After squeezing through two V shaped rocks, we came to the most challenging part which was a vertical climb up boulders and rocks. The last bit required a bit of help though a bit of rolling and hoisting would have got one up without much ado. This vertical climb is located directly under a massive boulder.

Last Climb to the Top

The shape of this massive boulder is rounded with a small base wedged onto the edge of the rock. It reminded me of a similar boulder in Haththikuchchi where Dr. Ganga Dissanayaka (Art Historian & Ethnographer) explained how these were boulders used for military purposes where they were pushed down on approaching enemies. Made me wonder to which time period this particular boulder on Pidurangala belonged.

View of Sigiriya As You Climb Up

Once you come up under the boulder and onto the side you get this beautiful view of Sigiriya – the side of the paws and the steps to the summit. It was truly amazing. From here you round behind the boulder and climb onto the slanted part of the rock and onto the top which is quite vast. At the top were two mounds of brick which were cordoned off and covered – they looked like stupa remains to me. On the other side of these stupa remains was an area where there were cut marks in the rock marking an almost square area and there was water in this. Made me wonder if it was once a bathing pond for the monks of the temple.

View from the top of Pidurangala


Cut Marks in the Rock for a Pond?

After reaching the top and roaming around while taking in the beautiful views, we decided to descend back down before it was too late. We did not see a sunset because it was overcast but it was still a beautiful view. We were accompanied on our trip up by many dogs who seemed to almost mock us as we climbed up since they had no problem clambering up. They were territorial and would fight with each other but here it was survival of the fittest. They looked to us for food but we had none to give.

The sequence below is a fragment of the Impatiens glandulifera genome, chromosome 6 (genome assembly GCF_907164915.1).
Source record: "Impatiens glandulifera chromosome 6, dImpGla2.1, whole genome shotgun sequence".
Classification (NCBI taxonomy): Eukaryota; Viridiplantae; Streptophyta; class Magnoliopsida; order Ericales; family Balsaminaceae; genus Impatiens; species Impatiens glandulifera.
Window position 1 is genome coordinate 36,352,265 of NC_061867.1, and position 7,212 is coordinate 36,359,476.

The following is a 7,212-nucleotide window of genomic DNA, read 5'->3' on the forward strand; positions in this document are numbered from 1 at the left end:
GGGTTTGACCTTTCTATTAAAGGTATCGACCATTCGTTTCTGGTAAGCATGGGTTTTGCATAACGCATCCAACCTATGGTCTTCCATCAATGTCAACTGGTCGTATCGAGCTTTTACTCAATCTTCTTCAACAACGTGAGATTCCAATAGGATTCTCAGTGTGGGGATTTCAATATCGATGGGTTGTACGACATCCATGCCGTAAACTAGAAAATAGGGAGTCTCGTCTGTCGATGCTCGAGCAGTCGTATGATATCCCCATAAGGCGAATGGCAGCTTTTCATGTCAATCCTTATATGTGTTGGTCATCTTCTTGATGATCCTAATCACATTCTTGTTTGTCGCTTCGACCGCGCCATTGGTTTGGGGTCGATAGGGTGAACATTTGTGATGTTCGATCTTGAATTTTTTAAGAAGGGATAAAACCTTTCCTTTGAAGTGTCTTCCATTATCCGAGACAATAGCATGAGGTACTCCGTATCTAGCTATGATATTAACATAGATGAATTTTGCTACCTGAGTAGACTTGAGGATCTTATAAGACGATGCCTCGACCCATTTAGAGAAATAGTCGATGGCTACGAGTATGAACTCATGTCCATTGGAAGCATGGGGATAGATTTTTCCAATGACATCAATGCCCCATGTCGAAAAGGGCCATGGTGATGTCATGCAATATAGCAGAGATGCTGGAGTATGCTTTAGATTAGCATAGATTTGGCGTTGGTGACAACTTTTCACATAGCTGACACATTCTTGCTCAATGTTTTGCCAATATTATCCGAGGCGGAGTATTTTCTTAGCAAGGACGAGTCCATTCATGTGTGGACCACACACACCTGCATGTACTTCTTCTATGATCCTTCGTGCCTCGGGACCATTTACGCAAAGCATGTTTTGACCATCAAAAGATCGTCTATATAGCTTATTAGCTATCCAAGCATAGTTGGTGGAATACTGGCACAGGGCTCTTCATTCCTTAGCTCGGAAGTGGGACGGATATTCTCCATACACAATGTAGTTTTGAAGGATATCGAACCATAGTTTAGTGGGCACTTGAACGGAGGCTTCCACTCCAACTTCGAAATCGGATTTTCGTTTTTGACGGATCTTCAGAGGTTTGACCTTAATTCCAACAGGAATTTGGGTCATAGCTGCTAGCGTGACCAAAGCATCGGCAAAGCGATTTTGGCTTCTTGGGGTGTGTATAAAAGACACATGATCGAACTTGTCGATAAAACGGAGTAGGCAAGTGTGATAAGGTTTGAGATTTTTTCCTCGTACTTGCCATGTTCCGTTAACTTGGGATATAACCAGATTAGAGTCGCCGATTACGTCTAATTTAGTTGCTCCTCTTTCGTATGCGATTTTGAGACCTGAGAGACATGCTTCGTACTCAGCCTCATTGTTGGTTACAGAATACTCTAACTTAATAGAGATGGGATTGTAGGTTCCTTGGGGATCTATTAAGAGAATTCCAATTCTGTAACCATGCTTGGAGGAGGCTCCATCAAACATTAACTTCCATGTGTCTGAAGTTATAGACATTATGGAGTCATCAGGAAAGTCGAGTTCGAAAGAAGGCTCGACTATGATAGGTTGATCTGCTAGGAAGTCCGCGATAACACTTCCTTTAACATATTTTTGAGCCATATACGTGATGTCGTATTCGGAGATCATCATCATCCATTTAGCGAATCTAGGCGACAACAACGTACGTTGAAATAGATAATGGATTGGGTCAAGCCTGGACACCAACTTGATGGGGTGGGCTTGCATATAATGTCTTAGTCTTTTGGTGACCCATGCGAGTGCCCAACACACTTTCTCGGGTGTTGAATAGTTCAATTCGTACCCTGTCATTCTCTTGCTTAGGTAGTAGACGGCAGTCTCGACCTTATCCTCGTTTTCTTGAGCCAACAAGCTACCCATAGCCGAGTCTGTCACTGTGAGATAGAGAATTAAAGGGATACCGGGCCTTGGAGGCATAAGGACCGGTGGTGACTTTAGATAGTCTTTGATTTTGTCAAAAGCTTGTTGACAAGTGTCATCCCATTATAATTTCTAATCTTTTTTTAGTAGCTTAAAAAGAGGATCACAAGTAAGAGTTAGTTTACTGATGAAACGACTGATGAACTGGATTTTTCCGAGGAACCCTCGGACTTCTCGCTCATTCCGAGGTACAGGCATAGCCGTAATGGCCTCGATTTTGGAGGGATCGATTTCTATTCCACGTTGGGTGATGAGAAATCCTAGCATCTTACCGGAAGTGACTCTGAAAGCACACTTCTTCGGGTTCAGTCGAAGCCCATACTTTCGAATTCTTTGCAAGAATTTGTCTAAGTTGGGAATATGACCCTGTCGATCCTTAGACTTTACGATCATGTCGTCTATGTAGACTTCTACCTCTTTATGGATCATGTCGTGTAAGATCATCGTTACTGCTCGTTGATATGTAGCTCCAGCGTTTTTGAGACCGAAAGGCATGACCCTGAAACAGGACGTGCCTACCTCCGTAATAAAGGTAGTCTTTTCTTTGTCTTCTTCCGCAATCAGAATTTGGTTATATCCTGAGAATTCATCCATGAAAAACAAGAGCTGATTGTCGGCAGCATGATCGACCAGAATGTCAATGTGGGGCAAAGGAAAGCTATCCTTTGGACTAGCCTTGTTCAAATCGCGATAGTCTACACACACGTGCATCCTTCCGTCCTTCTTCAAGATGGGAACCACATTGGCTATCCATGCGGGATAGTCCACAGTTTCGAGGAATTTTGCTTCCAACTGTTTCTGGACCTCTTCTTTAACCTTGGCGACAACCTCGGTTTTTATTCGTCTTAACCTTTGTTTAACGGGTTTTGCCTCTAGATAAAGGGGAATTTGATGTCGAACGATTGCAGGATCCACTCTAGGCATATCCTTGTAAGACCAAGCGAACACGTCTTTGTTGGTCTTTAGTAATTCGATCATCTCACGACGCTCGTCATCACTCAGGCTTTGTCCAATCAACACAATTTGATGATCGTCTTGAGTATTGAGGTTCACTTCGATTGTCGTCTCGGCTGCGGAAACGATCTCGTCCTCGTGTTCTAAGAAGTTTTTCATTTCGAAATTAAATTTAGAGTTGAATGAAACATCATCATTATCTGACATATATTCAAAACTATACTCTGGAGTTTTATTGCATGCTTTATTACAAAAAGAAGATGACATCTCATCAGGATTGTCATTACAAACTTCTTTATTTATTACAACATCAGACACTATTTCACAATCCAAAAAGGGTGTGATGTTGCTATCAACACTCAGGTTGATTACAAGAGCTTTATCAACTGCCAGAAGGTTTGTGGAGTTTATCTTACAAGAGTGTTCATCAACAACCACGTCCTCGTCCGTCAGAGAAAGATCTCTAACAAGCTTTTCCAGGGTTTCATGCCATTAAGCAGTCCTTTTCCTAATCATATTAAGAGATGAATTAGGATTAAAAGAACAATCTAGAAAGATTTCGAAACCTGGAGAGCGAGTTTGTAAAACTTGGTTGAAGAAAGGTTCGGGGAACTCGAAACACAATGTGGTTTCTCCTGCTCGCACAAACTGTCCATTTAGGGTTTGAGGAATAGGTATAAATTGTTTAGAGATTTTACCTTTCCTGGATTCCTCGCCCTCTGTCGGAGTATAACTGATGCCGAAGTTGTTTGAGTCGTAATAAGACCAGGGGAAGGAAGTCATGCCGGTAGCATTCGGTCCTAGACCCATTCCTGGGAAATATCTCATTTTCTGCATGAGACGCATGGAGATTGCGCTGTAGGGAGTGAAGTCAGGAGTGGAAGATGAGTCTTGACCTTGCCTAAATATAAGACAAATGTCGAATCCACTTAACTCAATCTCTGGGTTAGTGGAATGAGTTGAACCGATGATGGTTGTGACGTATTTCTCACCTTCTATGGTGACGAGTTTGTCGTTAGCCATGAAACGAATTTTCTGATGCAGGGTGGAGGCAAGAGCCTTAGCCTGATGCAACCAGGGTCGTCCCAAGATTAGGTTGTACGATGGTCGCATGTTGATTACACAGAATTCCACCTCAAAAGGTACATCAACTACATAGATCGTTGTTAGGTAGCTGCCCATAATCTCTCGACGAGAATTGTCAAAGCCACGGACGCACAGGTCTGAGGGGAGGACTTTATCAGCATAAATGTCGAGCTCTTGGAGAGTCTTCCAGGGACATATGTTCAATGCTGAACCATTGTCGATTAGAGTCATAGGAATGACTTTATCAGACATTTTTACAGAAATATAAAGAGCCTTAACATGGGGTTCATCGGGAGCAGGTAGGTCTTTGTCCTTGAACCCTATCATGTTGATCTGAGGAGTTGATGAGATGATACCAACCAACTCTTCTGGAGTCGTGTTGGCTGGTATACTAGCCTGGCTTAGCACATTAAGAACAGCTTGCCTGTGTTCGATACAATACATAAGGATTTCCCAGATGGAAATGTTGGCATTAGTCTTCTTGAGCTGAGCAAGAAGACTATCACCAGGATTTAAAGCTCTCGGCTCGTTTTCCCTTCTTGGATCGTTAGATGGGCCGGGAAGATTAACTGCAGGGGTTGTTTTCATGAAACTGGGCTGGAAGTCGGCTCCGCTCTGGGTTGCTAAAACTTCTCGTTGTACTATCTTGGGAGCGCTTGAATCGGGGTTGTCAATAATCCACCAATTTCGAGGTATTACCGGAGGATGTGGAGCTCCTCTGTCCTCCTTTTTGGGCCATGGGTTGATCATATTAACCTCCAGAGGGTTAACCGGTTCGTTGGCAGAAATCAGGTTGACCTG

Descending down we took a path on the left of the boulder, instructed by a guide and this was a far better route than the one we took going up. We went down much faster of course and I wore my shoes after clambering down past the rocky, boulder bits.

The Steps Leading to the Top

The evening was getting dark and the stone steps and foresty bits were dark but serene. I wondered about the monks of yore who lived here and meditated amongst nature.

We finally arrived at the bottom and made our way to the bus and back to where we were staying.



Meet Lilanka
“what is meant to be comes about of what one does”.
An eclectic personality with a penchant for creativity, Lilanka is an old soul who loves life, laughter and stepping off the beaten track. She finds joy in nature, travelling and venting her existential frustrations via her writing while calming her body with food and her soul with music. Her motto is – “what is meant to be comes about of what one does”.
A collection of eclectic expressions from life according to Lilanka Botejue. From her creative outbursts and passionate views to her love for nature, food, music and archaeology, Owl Muses is an attempt to capture these moments in time.